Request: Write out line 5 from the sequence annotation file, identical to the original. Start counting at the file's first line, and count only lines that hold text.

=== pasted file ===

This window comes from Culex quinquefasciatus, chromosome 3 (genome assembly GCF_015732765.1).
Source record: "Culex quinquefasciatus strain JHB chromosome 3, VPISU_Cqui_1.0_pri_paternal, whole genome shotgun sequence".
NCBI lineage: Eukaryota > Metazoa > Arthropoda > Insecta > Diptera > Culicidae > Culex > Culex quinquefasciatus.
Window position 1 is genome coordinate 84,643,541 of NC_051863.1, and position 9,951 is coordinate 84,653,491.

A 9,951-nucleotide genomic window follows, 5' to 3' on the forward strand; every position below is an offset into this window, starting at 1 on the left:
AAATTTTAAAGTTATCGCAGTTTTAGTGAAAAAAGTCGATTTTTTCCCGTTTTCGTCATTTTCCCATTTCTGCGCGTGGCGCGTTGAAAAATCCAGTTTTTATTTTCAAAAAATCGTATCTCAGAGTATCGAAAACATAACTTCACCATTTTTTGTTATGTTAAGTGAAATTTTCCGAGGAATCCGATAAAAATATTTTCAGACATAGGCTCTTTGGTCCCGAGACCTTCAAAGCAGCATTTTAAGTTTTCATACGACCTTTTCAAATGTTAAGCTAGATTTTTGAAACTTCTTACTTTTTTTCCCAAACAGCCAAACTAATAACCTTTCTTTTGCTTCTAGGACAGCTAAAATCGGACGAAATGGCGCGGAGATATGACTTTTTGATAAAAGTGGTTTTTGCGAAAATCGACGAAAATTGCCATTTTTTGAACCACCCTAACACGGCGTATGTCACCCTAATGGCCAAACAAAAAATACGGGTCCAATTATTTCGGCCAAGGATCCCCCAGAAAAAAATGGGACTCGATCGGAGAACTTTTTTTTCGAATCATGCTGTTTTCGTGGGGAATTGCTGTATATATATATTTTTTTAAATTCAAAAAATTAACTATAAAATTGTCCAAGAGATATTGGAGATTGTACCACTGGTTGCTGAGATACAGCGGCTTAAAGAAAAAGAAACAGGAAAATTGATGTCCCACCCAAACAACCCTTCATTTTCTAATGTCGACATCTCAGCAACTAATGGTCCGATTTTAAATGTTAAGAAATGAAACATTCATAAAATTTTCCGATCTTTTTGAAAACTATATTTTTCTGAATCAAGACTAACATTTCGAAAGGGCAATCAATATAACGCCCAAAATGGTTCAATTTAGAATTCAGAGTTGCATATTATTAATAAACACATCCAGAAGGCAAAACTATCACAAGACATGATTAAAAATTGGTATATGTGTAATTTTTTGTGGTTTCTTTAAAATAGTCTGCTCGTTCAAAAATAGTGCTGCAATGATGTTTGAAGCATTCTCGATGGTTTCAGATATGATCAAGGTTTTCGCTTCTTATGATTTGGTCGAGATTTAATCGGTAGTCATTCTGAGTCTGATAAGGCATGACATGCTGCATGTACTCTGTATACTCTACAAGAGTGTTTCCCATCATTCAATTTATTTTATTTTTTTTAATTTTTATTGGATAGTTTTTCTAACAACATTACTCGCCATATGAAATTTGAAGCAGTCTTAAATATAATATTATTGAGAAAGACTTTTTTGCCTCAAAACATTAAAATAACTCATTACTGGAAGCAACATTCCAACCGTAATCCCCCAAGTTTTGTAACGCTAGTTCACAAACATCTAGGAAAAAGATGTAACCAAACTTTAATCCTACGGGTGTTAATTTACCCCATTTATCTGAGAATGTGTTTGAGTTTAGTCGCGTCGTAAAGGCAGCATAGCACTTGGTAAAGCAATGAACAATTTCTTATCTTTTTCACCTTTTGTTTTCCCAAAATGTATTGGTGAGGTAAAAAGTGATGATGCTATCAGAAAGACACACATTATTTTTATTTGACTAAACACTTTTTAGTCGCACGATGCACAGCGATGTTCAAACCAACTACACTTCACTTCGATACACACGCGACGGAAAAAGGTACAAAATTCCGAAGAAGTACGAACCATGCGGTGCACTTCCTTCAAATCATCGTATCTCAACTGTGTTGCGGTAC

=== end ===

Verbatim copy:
A 9,951-nucleotide genomic window follows, 5' to 3' on the forward strand; every position below is an offset into this window, starting at 1 on the left: